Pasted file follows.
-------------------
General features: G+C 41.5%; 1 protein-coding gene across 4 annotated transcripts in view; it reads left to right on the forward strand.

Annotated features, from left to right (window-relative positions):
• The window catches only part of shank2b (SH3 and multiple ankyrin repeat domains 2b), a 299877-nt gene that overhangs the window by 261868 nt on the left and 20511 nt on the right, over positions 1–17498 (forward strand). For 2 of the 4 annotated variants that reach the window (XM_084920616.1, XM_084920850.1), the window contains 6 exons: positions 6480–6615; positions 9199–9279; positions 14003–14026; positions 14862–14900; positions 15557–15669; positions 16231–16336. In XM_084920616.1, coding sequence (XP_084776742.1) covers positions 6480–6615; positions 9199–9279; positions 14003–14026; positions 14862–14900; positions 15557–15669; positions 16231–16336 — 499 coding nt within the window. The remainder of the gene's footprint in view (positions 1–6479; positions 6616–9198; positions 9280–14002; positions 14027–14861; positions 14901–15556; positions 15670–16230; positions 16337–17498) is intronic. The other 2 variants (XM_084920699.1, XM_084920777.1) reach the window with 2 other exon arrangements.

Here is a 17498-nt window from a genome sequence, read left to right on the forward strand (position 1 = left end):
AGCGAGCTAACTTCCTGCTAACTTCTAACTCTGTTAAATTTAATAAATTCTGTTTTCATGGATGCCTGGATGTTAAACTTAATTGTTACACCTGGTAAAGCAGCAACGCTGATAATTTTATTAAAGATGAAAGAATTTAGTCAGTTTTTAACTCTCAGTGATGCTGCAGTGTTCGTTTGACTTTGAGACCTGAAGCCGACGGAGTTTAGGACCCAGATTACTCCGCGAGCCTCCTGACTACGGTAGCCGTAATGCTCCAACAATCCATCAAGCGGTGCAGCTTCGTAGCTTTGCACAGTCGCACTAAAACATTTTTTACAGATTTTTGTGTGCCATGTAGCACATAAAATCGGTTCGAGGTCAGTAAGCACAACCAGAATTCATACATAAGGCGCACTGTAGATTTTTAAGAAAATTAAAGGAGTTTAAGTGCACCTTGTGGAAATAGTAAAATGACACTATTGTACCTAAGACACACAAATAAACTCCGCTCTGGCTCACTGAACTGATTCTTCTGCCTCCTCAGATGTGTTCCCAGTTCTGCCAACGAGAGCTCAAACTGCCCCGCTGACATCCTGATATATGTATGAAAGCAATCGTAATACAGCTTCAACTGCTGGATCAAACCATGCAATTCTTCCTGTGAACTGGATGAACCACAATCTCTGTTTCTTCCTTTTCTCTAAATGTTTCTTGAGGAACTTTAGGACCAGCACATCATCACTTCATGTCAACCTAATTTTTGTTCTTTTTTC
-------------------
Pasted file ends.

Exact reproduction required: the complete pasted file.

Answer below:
General features: G+C 41.5%; 1 protein-coding gene across 4 annotated transcripts in view; it reads left to right on the forward strand.

Annotated features, from left to right (window-relative positions):
• The window catches only part of shank2b (SH3 and multiple ankyrin repeat domains 2b), a 299877-nt gene that overhangs the window by 261868 nt on the left and 20511 nt on the right, over positions 1–17498 (forward strand). For 2 of the 4 annotated variants that reach the window (XM_084920616.1, XM_084920850.1), the window contains 6 exons: positions 6480–6615; positions 9199–9279; positions 14003–14026; positions 14862–14900; positions 15557–15669; positions 16231–16336. In XM_084920616.1, coding sequence (XP_084776742.1) covers positions 6480–6615; positions 9199–9279; positions 14003–14026; positions 14862–14900; positions 15557–15669; positions 16231–16336 — 499 coding nt within the window. The remainder of the gene's footprint in view (positions 1–6479; positions 6616–9198; positions 9280–14002; positions 14027–14861; positions 14901–15556; positions 15670–16230; positions 16337–17498) is intronic. The other 2 variants (XM_084920699.1, XM_084920777.1) reach the window with 2 other exon arrangements.

Here is a 17498-nt window from a genome sequence, read left to right on the forward strand (position 1 = left end):
AGCGAGCTAACTTCCTGCTAACTTCTAACTCTGTTAAATTTAATAAATTCTGTTTTCATGGATGCCTGGATGTTAAACTTAATTGTTACACCTGGTAAAGCAGCAACGCTGATAATTTTATTAAAGATGAAAGAATTTAGTCAGTTTTTAACTCTCAGTGATGCTGCAGTGTTCGTTTGACTTTGAGACCTGAAGCCGACGGAGTTTAGGACCCAGATTACTCCGCGAGCCTCCTGACTACGGTAGCCGTAATGCTCCAACAATCCATCAAGCGGTGCAGCTTCGTAGCTTTGCACAGTCGCACTAAAACATTTTTTACAGATTTTTGTGTGCCATGTAGCACATAAAATCGGTTCGAGGTCAGTAAGCACAACCAGAATTCATACATAAGGCGCACTGTAGATTTTTAAGAAAATTAAAGGAGTTTAAGTGCACCTTGTGGAAATAGTAAAATGACACTATTGTACCTAAGACACACAAATAAACTCCGCTCTGGCTCACTGAACTGATTCTTCTGCCTCCTCAGATGTGTTCCCAGTTCTGCCAACGAGAGCTCAAACTGCCCCGCTGACATCCTGATATATGTATGAAAGCAATCGTAATACAGCTTCAACTGCTGGATCAAACCATGCAATTCTTCCTGTGAACTGGATGAACCACAATCTCTGTTTCTTCCTTTTCTCTAAATGTTTCTTGAGGAACTTTAGGACCAGCACATCATCACTTCATGTCAACCTAATTTTTGTTCTTTTTTC